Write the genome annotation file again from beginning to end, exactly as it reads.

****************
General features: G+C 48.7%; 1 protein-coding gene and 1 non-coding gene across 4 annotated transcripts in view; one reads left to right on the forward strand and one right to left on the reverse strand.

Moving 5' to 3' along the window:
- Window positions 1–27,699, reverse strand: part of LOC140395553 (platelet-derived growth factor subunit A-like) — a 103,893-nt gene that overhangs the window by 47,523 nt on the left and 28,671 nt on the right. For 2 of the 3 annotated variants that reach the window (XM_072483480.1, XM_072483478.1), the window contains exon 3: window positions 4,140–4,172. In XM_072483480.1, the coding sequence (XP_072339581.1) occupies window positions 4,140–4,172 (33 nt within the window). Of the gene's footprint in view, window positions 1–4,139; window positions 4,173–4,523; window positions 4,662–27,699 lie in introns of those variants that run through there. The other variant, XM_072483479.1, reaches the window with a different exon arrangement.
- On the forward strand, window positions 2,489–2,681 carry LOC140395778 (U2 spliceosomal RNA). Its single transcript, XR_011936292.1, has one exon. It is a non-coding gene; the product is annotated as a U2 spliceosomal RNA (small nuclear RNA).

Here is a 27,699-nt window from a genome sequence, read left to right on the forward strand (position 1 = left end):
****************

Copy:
General features: G+C 48.7%; 1 protein-coding gene and 1 non-coding gene across 4 annotated transcripts in view; one reads left to right on the forward strand and one right to left on the reverse strand.

Moving 5' to 3' along the window:
- Window positions 1–27,699, reverse strand: part of LOC140395553 (platelet-derived growth factor subunit A-like) — a 103,893-nt gene that overhangs the window by 47,523 nt on the left and 28,671 nt on the right. For 2 of the 3 annotated variants that reach the window (XM_072483480.1, XM_072483478.1), the window contains exon 3: window positions 4,140–4,172. In XM_072483480.1, the coding sequence (XP_072339581.1) occupies window positions 4,140–4,172 (33 nt within the window). Of the gene's footprint in view, window positions 1–4,139; window positions 4,173–4,523; window positions 4,662–27,699 lie in introns of those variants that run through there. The other variant, XM_072483479.1, reaches the window with a different exon arrangement.
- On the forward strand, window positions 2,489–2,681 carry LOC140395778 (U2 spliceosomal RNA). Its single transcript, XR_011936292.1, has one exon. It is a non-coding gene; the product is annotated as a U2 spliceosomal RNA (small nuclear RNA).

Here is a 27,699-nt window from a genome sequence, read left to right on the forward strand (position 1 = left end):